This is not Egypt's first time at the revolution rodeo, and previous outbursts were precipitated by the cost of bread. Global food prices are spiking right now, and Egypt, as the world's largest wheat importer, is reliant on climate-tossed countries like Russia and Pakistan for its food supply. Do commodities prices play a role in the current protests?
Food insecurity means political insecurity: NPR reported yesterday on the role of food prices in the recent turmoil:
Political unrest has broken out in Tunisia, Yemen, Egypt and other Arab countries. Social media and governmental policies are getting most of the credit for spurring the turmoil, but there's another factor at play.
Many of the people protesting are also angry about dramatic price hikes for basic foodstuffs, such as rice, cereals, cooking oil and sugar.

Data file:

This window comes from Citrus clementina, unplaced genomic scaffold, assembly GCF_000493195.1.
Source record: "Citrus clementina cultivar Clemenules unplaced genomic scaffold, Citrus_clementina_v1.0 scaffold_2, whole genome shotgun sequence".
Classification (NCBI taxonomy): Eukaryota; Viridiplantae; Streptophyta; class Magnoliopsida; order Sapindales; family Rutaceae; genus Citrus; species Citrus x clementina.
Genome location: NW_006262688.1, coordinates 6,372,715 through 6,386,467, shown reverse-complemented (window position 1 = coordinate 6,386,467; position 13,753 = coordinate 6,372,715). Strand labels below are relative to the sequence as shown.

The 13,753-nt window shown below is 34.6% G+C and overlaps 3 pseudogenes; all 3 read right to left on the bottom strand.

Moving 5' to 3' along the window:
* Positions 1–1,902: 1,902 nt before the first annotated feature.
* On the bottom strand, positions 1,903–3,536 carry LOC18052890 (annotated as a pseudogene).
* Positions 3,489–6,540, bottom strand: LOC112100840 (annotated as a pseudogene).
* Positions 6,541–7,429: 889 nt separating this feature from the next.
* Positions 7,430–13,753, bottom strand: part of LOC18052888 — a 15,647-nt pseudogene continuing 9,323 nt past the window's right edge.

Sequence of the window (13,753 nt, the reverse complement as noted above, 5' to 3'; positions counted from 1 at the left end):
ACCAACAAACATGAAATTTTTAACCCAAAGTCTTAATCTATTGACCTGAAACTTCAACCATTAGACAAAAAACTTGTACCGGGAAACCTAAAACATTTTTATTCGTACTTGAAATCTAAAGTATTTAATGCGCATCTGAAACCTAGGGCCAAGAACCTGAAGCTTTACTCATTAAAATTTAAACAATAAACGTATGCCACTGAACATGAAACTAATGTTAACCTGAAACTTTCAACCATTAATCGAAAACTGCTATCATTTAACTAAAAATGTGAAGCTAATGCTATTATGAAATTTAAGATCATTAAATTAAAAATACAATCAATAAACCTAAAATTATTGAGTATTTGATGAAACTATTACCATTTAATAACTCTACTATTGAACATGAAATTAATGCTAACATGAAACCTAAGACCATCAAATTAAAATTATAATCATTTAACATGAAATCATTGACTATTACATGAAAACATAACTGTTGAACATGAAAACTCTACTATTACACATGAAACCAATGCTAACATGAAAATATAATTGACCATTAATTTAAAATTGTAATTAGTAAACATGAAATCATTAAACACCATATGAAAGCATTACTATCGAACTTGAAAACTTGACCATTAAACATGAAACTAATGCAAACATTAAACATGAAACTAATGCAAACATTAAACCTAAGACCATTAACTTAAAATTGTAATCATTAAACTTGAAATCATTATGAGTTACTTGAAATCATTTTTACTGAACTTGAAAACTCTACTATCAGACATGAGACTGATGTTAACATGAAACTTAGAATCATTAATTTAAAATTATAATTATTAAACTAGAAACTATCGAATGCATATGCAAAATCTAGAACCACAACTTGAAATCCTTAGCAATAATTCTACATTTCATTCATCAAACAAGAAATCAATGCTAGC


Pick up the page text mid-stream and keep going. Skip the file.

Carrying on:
The Food and Agriculture Organization of the United Nations says its global food price index is at a record high, above even where it stood during the last food crisis three years ago. In early 2008, rising prices caused riots in dozens of countries -- several of which are now seeing uprisings once again.
Not the major factor in Egypt: David Pollock at the Washington Institute for Near East Policy told us he doubts that commodity pricing is a major factor -- in fact, he called it a "huge oversimplification." There are grave inequalities in the Egyptian economy, but it's the inequalities, not the absolute cost, that people object to.